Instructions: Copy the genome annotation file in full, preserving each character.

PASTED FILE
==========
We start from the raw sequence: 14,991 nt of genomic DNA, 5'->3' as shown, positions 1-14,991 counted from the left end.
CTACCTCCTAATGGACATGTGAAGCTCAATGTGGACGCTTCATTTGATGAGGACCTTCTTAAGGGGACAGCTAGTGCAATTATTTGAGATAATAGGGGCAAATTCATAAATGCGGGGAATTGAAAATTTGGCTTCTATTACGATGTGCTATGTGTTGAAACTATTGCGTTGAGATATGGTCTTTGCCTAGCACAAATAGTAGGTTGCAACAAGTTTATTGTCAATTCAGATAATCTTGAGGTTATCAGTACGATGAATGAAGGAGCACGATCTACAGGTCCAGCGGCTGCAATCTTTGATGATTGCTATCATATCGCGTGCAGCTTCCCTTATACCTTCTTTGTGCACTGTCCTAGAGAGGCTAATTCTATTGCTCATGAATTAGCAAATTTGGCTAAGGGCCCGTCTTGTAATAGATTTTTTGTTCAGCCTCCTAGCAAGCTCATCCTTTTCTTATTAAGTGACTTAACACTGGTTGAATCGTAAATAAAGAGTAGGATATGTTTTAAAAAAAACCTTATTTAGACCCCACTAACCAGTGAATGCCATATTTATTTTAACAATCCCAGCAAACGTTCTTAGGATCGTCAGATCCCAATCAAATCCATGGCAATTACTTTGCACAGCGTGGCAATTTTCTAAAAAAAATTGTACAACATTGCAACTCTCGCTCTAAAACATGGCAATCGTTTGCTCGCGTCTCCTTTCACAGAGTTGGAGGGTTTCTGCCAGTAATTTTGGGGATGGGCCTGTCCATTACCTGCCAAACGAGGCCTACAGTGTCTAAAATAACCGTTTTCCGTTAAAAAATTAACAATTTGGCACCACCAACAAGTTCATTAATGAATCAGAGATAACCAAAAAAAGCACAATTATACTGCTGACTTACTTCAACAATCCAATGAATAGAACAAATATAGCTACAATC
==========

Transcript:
We start from the raw sequence: 14,991 nt of genomic DNA, 5'->3' as shown, positions 1-14,991 counted from the left end.
CTACCTCCTAATGGACATGTGAAGCTCAATGTGGACGCTTCATTTGATGAGGACCTTCTTAAGGGGACAGCTAGTGCAATTATTTGAGATAATAGGGGCAAATTCATAAATGCGGGGAATTGAAAATTTGGCTTCTATTACGATGTGCTATGTGTTGAAACTATTGCGTTGAGATATGGTCTTTGCCTAGCACAAATAGTAGGTTGCAACAAGTTTATTGTCAATTCAGATAATCTTGAGGTTATCAGTACGATGAATGAAGGAGCACGATCTACAGGTCCAGCGGCTGCAATCTTTGATGATTGCTATCATATCGCGTGCAGCTTCCCTTATACCTTCTTTGTGCACTGTCCTAGAGAGGCTAATTCTATTGCTCATGAATTAGCAAATTTGGCTAAGGGCCCGTCTTGTAATAGATTTTTTGTTCAGCCTCCTAGCAAGCTCATCCTTTTCTTATTAAGTGACTTAACACTGGTTGAATCGTAAATAAAGAGTAGGATATGTTTTAAAAAAAACCTTATTTAGACCCCACTAACCAGTGAATGCCATATTTATTTTAACAATCCCAGCAAACGTTCTTAGGATCGTCAGATCCCAATCAAATCCATGGCAATTACTTTGCACAGCGTGGCAATTTTCTAAAAAAAATTGTACAACATTGCAACTCTCGCTCTAAAACATGGCAATCGTTTGCTCGCGTCTCCTTTCACAGAGTTGGAGGGTTTCTGCCAGTAATTTTGGGGATGGGCCTGTCCATTACCTGCCAAACGAGGCCTACAGTGTCTAAAATAACCGTTTTCCGTTAAAAAATTAACAATTTGGCACCACCAACAAGTTCATTAATGAATCAGAGATAACCAAAAAAAGCACAATTATACTGCTGACTTACTTCAACAATCCAATGAATAGAACAAATATAGCTACAATC